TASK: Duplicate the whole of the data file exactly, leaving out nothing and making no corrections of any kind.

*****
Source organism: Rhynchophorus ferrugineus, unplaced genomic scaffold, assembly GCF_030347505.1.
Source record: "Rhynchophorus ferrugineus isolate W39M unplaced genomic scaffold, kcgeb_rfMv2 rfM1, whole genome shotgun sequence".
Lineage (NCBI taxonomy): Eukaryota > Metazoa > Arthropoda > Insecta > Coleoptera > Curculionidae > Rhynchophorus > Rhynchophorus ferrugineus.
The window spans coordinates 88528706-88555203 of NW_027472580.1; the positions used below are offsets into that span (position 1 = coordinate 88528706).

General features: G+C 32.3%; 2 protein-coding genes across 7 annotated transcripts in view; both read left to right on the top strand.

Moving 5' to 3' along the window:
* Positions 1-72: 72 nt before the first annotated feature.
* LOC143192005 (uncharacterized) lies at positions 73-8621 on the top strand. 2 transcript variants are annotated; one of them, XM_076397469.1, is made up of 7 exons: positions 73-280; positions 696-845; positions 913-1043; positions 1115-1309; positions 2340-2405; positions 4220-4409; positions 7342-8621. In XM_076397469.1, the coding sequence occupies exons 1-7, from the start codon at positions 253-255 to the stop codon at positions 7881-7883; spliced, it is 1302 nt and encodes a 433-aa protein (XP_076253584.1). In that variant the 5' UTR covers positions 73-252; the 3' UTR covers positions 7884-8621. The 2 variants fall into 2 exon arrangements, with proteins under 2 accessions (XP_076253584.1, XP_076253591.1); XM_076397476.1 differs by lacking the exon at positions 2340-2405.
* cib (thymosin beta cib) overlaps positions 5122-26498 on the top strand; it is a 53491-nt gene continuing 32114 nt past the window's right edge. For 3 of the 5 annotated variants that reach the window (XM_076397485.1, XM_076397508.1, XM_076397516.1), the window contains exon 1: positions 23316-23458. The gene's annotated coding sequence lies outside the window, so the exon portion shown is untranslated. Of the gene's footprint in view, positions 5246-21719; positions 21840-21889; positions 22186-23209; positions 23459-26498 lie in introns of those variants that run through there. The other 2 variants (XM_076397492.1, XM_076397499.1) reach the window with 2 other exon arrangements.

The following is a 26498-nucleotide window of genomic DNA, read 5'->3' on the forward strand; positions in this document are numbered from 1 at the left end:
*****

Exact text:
Source organism: Rhynchophorus ferrugineus, unplaced genomic scaffold, assembly GCF_030347505.1.
Source record: "Rhynchophorus ferrugineus isolate W39M unplaced genomic scaffold, kcgeb_rfMv2 rfM1, whole genome shotgun sequence".
Lineage (NCBI taxonomy): Eukaryota > Metazoa > Arthropoda > Insecta > Coleoptera > Curculionidae > Rhynchophorus > Rhynchophorus ferrugineus.
The window spans coordinates 88528706-88555203 of NW_027472580.1; the positions used below are offsets into that span (position 1 = coordinate 88528706).

General features: G+C 32.3%; 2 protein-coding genes across 7 annotated transcripts in view; both read left to right on the top strand.

Moving 5' to 3' along the window:
* Positions 1-72: 72 nt before the first annotated feature.
* LOC143192005 (uncharacterized) lies at positions 73-8621 on the top strand. 2 transcript variants are annotated; one of them, XM_076397469.1, is made up of 7 exons: positions 73-280; positions 696-845; positions 913-1043; positions 1115-1309; positions 2340-2405; positions 4220-4409; positions 7342-8621. In XM_076397469.1, the coding sequence occupies exons 1-7, from the start codon at positions 253-255 to the stop codon at positions 7881-7883; spliced, it is 1302 nt and encodes a 433-aa protein (XP_076253584.1). In that variant the 5' UTR covers positions 73-252; the 3' UTR covers positions 7884-8621. The 2 variants fall into 2 exon arrangements, with proteins under 2 accessions (XP_076253584.1, XP_076253591.1); XM_076397476.1 differs by lacking the exon at positions 2340-2405.
* cib (thymosin beta cib) overlaps positions 5122-26498 on the top strand; it is a 53491-nt gene continuing 32114 nt past the window's right edge. For 3 of the 5 annotated variants that reach the window (XM_076397485.1, XM_076397508.1, XM_076397516.1), the window contains exon 1: positions 23316-23458. The gene's annotated coding sequence lies outside the window, so the exon portion shown is untranslated. Of the gene's footprint in view, positions 5246-21719; positions 21840-21889; positions 22186-23209; positions 23459-26498 lie in introns of those variants that run through there. The other 2 variants (XM_076397492.1, XM_076397499.1) reach the window with 2 other exon arrangements.

The following is a 26498-nucleotide window of genomic DNA, read 5'->3' on the forward strand; positions in this document are numbered from 1 at the left end: